“How often have I said to you that when you have eliminated the impossible whatever remains, however improbable, must be the truth?”
— Sherlock Holmes
Though the great detective varies this line repeatedly in the Arthur Conan Doyle stories, it shows up with eye-rolling regularity in the movies. I liked when Nicolas Meyer had Spock say the line, attributing it to his “ancient ancestor,” in his script for Star Trek VI: The Undiscovered Country. Unfortunately, Meyer also put it in his promising, yet mildly disappointing, film adaptation of his own novel The Seven-Per-Cent Solution (1976).
Shining in Sherlock’s Shadow
Nicol Williamson has the interesting acting challenge of playing Holmes in the flurry of a nervous breakdown. He does it well. But we see Holmes at such extremes — ranting with paranoia, politely offering tea, suffering the hallucinations of cocaine withdrawal, meekly convalescing — that it becomes difficult to recognize the traditional Holmes at all.
And that’s the point. This is very likely the first portrayal of Holmes deliberately designed to step out of the shadow of Rathbone. No longer is the goal to depict the character as a self-assured, well-mannered, semi-superhero, avoiding any exploration of the downside of living with that amazing intellect. Instead, The Seven-Per-Cent Solution gives us an early example of what I’ll call the Compulsive Detective, a take on the character that later film makers will return to with, well, eye-rolling regularity. This interpretation focuses on the character’s drug use and his flailing attempts to cope with life when not engaged in crime-solving.
With this in mind, Williamson’s Holmes is very interesting when in the throes of paranoia and addiction, but he becomes a bit bland when his health is restored.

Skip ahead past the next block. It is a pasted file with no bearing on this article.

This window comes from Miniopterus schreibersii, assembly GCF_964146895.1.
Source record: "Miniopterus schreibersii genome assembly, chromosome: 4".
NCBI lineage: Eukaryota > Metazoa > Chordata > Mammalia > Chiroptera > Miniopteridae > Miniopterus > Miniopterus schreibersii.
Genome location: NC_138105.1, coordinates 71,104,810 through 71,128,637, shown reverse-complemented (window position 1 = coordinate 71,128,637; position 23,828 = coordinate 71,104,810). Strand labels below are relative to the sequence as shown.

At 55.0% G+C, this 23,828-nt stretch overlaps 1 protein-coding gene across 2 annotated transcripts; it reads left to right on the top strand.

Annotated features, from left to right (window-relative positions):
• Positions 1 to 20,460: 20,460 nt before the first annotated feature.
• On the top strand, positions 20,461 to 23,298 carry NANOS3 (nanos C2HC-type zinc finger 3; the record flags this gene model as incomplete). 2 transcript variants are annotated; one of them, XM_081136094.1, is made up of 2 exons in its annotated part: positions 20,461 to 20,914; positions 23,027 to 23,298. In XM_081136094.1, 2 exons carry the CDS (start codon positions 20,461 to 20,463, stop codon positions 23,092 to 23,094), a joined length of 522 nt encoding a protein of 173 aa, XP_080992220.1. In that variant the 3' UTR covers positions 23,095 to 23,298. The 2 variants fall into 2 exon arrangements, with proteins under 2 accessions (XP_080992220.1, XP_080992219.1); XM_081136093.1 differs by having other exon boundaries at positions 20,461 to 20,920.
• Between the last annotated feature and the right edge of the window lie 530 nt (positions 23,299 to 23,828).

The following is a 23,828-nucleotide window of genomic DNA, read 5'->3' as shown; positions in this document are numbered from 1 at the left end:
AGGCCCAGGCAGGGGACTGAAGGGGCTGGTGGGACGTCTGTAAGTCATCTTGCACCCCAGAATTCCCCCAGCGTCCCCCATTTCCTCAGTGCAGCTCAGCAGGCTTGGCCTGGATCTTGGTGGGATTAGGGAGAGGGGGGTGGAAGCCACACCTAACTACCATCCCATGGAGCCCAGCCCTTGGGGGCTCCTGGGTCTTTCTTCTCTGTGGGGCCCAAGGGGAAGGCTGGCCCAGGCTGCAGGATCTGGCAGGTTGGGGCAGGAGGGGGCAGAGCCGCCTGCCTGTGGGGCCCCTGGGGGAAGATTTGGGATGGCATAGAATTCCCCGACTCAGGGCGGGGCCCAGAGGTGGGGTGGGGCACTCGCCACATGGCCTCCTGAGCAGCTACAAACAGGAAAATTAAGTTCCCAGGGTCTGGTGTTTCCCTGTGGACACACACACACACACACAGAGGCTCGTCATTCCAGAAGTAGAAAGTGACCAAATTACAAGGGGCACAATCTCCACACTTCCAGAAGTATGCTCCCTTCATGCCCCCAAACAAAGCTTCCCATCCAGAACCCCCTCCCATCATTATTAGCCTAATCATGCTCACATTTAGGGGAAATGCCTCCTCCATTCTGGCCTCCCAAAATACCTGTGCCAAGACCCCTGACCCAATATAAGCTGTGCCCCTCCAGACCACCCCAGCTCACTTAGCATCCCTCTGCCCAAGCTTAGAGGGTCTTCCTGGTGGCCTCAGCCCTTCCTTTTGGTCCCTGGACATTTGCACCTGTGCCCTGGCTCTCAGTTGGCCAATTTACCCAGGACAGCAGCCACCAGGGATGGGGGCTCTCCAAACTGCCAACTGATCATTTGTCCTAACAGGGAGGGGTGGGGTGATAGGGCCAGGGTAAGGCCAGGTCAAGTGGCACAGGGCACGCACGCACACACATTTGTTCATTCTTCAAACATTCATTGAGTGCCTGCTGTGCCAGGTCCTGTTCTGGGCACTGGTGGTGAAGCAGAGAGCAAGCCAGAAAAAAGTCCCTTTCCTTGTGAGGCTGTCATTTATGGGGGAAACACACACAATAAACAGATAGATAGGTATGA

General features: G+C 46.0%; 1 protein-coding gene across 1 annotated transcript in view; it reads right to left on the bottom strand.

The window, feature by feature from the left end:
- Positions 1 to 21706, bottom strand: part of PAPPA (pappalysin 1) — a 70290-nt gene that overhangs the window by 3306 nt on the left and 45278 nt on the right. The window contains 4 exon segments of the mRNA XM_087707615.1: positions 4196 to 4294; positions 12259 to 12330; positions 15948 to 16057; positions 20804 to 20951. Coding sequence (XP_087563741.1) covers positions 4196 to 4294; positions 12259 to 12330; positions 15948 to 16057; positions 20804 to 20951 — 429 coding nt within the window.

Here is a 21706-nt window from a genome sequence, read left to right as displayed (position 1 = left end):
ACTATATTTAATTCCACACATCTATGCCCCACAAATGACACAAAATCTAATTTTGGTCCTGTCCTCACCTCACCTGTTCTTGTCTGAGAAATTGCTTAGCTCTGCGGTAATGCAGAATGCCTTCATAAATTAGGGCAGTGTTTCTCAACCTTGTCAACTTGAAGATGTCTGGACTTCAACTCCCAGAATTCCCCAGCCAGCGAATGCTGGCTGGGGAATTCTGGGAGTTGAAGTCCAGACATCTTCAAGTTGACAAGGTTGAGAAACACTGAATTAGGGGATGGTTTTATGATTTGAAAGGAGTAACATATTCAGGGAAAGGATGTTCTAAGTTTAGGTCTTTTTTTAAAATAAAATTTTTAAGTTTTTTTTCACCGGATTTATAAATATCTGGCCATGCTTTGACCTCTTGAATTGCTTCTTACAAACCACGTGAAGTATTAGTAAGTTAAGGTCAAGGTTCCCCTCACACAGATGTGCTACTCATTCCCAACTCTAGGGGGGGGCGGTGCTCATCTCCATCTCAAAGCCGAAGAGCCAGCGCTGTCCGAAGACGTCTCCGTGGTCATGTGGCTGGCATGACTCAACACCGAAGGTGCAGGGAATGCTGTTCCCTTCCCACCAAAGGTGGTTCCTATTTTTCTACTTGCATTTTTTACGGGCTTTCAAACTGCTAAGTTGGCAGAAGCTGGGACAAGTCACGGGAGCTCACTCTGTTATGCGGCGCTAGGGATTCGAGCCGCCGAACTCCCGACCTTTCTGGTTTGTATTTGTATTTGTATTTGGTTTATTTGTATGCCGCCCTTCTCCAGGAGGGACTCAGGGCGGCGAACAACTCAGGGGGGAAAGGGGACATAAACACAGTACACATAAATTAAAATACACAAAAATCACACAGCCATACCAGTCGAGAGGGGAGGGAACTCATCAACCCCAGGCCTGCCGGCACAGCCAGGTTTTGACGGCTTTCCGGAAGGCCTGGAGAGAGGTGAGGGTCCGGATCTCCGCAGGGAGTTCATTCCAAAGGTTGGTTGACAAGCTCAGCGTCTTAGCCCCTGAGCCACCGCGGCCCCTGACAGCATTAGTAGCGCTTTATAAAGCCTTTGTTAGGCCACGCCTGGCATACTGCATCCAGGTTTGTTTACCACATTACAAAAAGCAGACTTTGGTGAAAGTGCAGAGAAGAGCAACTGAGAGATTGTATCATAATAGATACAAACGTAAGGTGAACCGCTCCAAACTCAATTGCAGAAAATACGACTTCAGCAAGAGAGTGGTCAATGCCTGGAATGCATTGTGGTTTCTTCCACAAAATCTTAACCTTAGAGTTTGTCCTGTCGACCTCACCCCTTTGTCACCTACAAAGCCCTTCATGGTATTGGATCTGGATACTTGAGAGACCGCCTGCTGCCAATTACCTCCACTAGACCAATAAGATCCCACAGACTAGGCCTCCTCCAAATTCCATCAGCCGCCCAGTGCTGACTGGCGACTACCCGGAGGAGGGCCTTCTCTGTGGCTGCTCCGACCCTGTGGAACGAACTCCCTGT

Wait. Robert Duvall as Dr. Watson? Now, that should be interesting, right? Well, it should have been interesting. Better direction from Herbert Ross might have left us with a less stuffy, stuffed-up sounding Watson. That’s a fair distraction, given that he serves as our frame narrator. (Watch for the “cheating” point-of-view shots from points-of-view other than Watson’s. One wonders if the voice-over narration was needed at all — but, of course, omitting it would reduce Duvall’s presence even more. Oh, the complications of adapting to a new medium!)
Other than the choice of voice — and it’s the congested tone as well as the accent — Duvall gives one of his typically impressive and restrained performances. He has a fair amount to do, too, but the film offers little in regard to why he leaves his wife and practice to ensure that Holmes is cured beyond the fact that that’s he’s the detective’s best and only friend. (Well, unless that honor belongs to Toby, the bloodhound, who also appears in this film.)
Devotion to and Deviation from Doyle
In a way, there’s a more interesting doctor-assistant introduced in this film, one who is almost Holmes’s equal. And he’s none other than Dr. Sigmund Freud, wonderfully played by Alan Arkin. This is the real attraction of this movie: what would it be like to see Sherlock Holmes psychoanalyzed by Freud himself?
Unfortunately, this intriguing premise helps explain that disappointment I mention above. The premise takes up so much of the movie that the criminal mystery — as opposed to psychological one regarding what triggered Holmes’s breakdown — is pushed to the side. It’s a pretty run-of-the-mill kidnapping that’s pretty easily solved, both by Holmes and by the audience, given that the culprits are loudly signaled ahead of time. Granted, this criminal mystery leads to a train-chase and a sword-fight, but both seem far more Hollywood’s Holmes than Doyle’s.
Though Holmes fans will appreciate the allusions to Doyle’s canonical cases, such as “The Speckled Band” and “The Red-Headed League,” they might not be as pleased with what Meyer does with Professor Moriarty. Personally, I usually enjoy a spin on a familiar character, but . . . well . . . spoilers.
On the positive side, there is a cleverness to this film as well as a parade of famous actors. It’s not hard to sense Meyer’s affection for and familiarity with the key characters and the Doyle canon overall. The Seven-Per-Cent Solution is worth watching while keeping in mind that this is a new, less well-adjusted Holmes.
A haunted Holmes.